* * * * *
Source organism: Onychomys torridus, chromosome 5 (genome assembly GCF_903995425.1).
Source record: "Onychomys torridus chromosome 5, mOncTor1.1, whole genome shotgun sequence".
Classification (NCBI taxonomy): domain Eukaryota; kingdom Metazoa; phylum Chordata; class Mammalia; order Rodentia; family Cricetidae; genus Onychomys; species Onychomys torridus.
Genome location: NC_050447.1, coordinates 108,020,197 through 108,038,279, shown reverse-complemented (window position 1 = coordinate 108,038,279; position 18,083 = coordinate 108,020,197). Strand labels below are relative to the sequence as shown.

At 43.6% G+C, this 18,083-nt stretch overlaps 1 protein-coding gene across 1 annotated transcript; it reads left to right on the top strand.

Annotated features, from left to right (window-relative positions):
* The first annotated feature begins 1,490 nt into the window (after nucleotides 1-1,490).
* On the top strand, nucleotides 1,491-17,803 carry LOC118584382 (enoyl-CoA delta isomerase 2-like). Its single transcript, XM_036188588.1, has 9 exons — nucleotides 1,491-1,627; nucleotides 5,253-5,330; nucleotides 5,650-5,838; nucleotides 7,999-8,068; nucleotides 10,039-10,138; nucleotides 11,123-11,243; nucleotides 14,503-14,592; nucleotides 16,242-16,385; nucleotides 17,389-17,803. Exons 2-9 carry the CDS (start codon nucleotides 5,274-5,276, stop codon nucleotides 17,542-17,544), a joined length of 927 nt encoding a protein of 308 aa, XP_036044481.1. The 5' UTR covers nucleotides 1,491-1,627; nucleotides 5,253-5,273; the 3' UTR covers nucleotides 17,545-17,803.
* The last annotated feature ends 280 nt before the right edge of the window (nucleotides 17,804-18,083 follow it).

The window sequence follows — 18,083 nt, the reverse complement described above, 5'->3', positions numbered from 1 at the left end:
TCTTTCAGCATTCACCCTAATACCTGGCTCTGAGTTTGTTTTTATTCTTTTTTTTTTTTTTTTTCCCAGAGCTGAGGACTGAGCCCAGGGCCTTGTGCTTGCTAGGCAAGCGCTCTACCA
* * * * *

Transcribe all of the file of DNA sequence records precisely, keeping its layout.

Source organism: Onychomys torridus, chromosome 5 (genome assembly GCF_903995425.1).
Source record: "Onychomys torridus chromosome 5, mOncTor1.1, whole genome shotgun sequence".
Classification (NCBI taxonomy): domain Eukaryota; kingdom Metazoa; phylum Chordata; class Mammalia; order Rodentia; family Cricetidae; genus Onychomys; species Onychomys torridus.
Genome location: NC_050447.1, coordinates 108,020,197 through 108,038,279, shown reverse-complemented (window position 1 = coordinate 108,038,279; position 18,083 = coordinate 108,020,197). Strand labels below are relative to the sequence as shown.

At 43.6% G+C, this 18,083-nt stretch overlaps 1 protein-coding gene across 1 annotated transcript; it reads left to right on the top strand.

Annotated features, from left to right (window-relative positions):
* The first annotated feature begins 1,490 nt into the window (after nucleotides 1-1,490).
* On the top strand, nucleotides 1,491-17,803 carry LOC118584382 (enoyl-CoA delta isomerase 2-like). Its single transcript, XM_036188588.1, has 9 exons — nucleotides 1,491-1,627; nucleotides 5,253-5,330; nucleotides 5,650-5,838; nucleotides 7,999-8,068; nucleotides 10,039-10,138; nucleotides 11,123-11,243; nucleotides 14,503-14,592; nucleotides 16,242-16,385; nucleotides 17,389-17,803. Exons 2-9 carry the CDS (start codon nucleotides 5,274-5,276, stop codon nucleotides 17,542-17,544), a joined length of 927 nt encoding a protein of 308 aa, XP_036044481.1. The 5' UTR covers nucleotides 1,491-1,627; nucleotides 5,253-5,273; the 3' UTR covers nucleotides 17,545-17,803.
* The last annotated feature ends 280 nt before the right edge of the window (nucleotides 17,804-18,083 follow it).

The window sequence follows — 18,083 nt, the reverse complement described above, 5'->3', positions numbered from 1 at the left end:
TCTTTCAGCATTCACCCTAATACCTGGCTCTGAGTTTGTTTTTATTCTTTTTTTTTTTTTTTTTCCCAGAGCTGAGGACTGAGCCCAGGGCCTTGTGCTTGCTAGGCAAGCGCTCTACCA